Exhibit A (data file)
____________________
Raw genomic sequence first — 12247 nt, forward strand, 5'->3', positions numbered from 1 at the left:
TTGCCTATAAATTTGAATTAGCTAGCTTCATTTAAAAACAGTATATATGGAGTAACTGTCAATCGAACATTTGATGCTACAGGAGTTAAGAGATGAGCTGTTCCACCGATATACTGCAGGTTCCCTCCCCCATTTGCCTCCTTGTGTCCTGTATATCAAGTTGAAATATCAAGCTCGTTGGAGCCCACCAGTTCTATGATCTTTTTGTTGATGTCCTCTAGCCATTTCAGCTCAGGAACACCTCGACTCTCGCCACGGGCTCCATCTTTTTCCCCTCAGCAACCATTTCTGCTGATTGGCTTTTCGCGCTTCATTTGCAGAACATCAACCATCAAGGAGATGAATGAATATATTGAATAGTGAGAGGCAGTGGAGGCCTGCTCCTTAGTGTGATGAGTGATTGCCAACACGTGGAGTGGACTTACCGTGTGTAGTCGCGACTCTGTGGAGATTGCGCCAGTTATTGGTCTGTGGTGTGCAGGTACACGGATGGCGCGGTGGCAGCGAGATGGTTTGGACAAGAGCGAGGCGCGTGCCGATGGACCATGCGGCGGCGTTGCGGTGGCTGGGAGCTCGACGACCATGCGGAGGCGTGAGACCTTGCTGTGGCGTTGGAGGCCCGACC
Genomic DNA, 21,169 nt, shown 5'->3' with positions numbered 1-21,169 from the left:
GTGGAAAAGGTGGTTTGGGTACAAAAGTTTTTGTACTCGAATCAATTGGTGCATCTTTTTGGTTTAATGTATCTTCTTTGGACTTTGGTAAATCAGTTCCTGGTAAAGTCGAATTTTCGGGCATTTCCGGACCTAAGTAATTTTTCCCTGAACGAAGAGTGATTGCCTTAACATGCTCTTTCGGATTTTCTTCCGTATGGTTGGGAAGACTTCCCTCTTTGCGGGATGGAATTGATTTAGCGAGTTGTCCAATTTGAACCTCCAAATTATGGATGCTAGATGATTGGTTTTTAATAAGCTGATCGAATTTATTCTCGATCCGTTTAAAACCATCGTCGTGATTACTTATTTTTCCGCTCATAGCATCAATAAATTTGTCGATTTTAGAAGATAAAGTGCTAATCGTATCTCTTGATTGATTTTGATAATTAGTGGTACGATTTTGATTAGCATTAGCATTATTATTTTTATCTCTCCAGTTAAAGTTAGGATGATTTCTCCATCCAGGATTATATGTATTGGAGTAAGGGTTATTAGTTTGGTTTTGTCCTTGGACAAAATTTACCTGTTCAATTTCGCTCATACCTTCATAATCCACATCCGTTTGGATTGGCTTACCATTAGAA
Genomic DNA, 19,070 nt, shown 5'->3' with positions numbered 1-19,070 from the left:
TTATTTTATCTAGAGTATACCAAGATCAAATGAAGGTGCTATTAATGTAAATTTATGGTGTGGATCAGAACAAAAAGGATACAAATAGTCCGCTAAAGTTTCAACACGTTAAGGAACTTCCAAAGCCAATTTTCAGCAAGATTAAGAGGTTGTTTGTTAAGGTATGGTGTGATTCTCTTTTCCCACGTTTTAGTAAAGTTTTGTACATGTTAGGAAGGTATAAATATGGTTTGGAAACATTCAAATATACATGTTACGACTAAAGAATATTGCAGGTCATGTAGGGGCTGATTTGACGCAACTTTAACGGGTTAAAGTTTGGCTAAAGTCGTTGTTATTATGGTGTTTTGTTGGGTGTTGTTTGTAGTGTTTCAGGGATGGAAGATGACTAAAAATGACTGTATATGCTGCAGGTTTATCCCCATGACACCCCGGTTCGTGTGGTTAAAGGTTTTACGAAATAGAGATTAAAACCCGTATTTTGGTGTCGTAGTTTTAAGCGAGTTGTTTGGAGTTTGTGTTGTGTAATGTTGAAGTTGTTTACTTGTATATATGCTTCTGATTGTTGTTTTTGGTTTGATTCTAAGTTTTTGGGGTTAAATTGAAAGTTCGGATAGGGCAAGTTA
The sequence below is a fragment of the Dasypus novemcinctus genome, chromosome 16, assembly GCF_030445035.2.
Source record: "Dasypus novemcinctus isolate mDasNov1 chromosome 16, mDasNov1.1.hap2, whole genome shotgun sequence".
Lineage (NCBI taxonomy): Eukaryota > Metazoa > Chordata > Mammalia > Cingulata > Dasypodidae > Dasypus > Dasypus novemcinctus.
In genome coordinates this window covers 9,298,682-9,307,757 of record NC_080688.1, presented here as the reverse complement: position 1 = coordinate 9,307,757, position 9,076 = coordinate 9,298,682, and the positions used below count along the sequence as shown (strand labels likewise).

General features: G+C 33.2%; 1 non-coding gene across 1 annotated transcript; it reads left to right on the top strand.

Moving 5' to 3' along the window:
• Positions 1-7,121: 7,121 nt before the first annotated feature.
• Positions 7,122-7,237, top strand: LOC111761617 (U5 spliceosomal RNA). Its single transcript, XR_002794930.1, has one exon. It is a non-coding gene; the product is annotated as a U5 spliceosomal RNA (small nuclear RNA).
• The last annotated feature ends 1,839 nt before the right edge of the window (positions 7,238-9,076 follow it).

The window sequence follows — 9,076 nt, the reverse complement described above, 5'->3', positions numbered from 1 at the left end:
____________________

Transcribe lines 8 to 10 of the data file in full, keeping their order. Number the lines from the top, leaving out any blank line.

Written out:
Source record: "Dasypus novemcinctus isolate mDasNov1 chromosome 16, mDasNov1.1.hap2, whole genome shotgun sequence".
Lineage (NCBI taxonomy): Eukaryota > Metazoa > Chordata > Mammalia > Cingulata > Dasypodidae > Dasypus > Dasypus novemcinctus.
In genome coordinates this window covers 9,298,682-9,307,757 of record NC_080688.1, presented here as the reverse complement: position 1 = coordinate 9,307,757, position 9,076 = coordinate 9,298,682, and the positions used below count along the sequence as shown (strand labels likewise).